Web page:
Informed by social learning theories, the first paper, “Exploring Interpersonal Risk Factors for Teen Dating Violence Longitudinally Across Adolescence ” models personal (anxiety, depression, impulsivity, justification of violence, conflictual relationship style) and interpersonal (bullying, sexual harassment, and homophobic name-calling) risk markers in a series of multilevel growth curve models predicting physical and verbal TDV. Findings contribute to literature on learned pathways to violence, and indicate generalizability across forms of interpersonal violence that occur across a power dynamic.
The second paper, “Buffering Effects of Protective Factors on the Relationship Between Adverse Childhood Experiences (ACEs) and Teen Dating Violence Perpetration among Early Adolescents,” used a parallel process growth mixture model to model simultaneous heterogeneity in family conflict and community violence exposure during middle school and latent class analysis to model heterogeneity in TDV classes in high school and identify how protective factors predict class membership. Protective factors buffered the relationship between ACEs and TDV perpetration depending on the balance of and changes in ACEs. Findings highlight important opportunities to intervene and prevent violence across adolescence, and beyond.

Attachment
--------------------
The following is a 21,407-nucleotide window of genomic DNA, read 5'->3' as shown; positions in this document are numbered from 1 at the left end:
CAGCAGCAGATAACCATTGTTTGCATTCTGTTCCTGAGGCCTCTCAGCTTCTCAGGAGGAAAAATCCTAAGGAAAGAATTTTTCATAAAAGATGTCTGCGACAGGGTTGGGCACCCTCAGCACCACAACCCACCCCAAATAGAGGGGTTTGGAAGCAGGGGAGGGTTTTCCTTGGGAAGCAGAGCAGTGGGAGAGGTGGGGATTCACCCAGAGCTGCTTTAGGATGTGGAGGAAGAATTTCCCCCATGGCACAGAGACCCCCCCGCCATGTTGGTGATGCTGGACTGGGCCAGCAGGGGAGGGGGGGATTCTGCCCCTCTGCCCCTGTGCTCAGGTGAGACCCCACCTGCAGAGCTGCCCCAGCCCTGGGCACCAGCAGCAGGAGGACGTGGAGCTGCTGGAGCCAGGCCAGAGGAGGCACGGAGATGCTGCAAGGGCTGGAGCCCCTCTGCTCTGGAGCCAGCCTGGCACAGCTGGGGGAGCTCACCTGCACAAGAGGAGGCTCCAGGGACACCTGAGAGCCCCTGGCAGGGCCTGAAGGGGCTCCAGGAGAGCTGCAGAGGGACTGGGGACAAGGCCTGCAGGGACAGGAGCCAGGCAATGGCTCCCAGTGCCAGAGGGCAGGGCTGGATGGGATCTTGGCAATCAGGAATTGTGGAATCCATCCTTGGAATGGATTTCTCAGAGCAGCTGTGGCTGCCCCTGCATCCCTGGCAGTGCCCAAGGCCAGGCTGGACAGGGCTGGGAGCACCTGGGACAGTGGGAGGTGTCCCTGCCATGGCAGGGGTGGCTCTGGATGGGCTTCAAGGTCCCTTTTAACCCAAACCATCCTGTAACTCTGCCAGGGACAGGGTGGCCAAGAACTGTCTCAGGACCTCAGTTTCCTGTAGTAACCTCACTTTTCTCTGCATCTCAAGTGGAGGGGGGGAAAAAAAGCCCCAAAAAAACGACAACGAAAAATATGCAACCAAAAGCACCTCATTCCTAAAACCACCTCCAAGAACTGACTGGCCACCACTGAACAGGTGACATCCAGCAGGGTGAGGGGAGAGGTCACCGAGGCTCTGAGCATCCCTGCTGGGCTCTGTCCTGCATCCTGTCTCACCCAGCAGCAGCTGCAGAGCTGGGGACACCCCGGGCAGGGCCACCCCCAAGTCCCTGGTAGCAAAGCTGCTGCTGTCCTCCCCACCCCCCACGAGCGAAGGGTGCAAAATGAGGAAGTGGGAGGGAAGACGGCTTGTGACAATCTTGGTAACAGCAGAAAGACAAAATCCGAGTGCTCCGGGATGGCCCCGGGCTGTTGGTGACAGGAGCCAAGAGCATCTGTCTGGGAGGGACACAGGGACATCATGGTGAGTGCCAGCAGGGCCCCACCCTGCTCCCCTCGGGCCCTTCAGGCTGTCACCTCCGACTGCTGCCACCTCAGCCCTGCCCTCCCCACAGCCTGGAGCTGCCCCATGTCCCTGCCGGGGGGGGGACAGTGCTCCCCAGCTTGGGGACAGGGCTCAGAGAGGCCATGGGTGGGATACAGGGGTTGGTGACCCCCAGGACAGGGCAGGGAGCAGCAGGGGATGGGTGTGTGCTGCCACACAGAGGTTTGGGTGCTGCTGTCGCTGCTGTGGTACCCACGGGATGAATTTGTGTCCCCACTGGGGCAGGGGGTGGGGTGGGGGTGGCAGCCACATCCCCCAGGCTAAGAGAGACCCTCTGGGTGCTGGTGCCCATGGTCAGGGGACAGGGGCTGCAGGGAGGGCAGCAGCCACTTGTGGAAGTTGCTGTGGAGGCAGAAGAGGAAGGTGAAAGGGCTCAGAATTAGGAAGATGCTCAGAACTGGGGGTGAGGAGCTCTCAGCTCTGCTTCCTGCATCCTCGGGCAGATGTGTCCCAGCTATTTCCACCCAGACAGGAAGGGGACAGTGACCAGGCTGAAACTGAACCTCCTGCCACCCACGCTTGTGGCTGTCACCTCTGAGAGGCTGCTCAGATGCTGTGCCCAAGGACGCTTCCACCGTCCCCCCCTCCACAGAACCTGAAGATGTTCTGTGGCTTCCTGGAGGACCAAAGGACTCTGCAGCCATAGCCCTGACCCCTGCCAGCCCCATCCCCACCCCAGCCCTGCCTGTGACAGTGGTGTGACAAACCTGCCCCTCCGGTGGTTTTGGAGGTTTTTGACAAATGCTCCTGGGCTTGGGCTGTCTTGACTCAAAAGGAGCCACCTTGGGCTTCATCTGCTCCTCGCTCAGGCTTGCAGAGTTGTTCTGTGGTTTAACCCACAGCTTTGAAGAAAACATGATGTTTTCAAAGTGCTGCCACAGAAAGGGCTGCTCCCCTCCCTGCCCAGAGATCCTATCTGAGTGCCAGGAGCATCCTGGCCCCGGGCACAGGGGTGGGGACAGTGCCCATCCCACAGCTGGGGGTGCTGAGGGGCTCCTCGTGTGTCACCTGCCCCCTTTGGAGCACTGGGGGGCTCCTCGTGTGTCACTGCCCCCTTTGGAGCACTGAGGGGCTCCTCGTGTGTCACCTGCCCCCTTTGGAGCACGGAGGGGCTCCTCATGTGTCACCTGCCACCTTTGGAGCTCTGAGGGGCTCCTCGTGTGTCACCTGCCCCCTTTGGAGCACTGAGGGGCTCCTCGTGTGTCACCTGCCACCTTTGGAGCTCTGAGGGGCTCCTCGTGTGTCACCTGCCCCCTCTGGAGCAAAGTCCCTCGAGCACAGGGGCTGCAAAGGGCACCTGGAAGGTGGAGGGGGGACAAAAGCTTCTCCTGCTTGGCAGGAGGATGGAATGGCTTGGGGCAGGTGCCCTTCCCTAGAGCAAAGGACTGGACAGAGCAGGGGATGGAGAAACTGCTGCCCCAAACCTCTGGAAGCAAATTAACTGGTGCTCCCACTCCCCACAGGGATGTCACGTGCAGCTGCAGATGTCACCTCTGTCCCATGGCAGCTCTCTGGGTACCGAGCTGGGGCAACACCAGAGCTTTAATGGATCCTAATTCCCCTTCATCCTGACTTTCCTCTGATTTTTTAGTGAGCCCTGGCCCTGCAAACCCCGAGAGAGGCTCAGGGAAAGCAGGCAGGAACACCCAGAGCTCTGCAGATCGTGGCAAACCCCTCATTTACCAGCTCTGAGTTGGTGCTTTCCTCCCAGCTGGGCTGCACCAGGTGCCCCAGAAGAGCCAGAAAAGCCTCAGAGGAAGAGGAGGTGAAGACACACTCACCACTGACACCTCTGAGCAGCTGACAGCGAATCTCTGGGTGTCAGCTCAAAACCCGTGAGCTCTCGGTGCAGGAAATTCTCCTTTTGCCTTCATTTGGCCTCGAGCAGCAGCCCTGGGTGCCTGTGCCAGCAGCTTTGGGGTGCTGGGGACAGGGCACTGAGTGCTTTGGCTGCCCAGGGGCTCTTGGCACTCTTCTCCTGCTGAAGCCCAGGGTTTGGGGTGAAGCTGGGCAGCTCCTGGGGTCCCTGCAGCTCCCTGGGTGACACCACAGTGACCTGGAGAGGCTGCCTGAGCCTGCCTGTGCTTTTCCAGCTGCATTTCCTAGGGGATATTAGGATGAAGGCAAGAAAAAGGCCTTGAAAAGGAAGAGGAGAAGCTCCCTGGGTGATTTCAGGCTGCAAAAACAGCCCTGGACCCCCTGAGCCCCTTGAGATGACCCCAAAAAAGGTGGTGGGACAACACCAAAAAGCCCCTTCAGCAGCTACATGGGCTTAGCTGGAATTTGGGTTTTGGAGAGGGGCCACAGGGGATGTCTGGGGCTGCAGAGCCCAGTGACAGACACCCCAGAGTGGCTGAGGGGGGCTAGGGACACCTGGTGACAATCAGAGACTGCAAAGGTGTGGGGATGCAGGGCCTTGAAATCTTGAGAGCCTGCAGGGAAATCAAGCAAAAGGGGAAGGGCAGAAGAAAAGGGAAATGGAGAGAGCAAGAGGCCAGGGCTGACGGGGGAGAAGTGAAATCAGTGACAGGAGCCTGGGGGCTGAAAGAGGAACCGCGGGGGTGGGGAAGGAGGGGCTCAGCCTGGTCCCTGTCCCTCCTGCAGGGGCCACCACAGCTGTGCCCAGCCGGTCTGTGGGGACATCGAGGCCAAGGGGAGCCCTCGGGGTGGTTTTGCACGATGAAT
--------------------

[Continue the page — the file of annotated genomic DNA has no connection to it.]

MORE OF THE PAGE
The third paper, “Teen Dating Violence Perpetration: Protective Factor Trajectories from Middle to High School among Adolescents” examined longitudinal trajectories of potential protective factors for TDV (empathy, social support, parental monitoring, and school belonging) across middle and high school. All protective factors differentiated between perpetrators and non-perpetrators of TDV; higher levels of protective factors were found for non-perpetrators. These trajectories varied for boys and for girls and across types of TDV. Prevention programs that include these protective factors have potential to reduce TDV.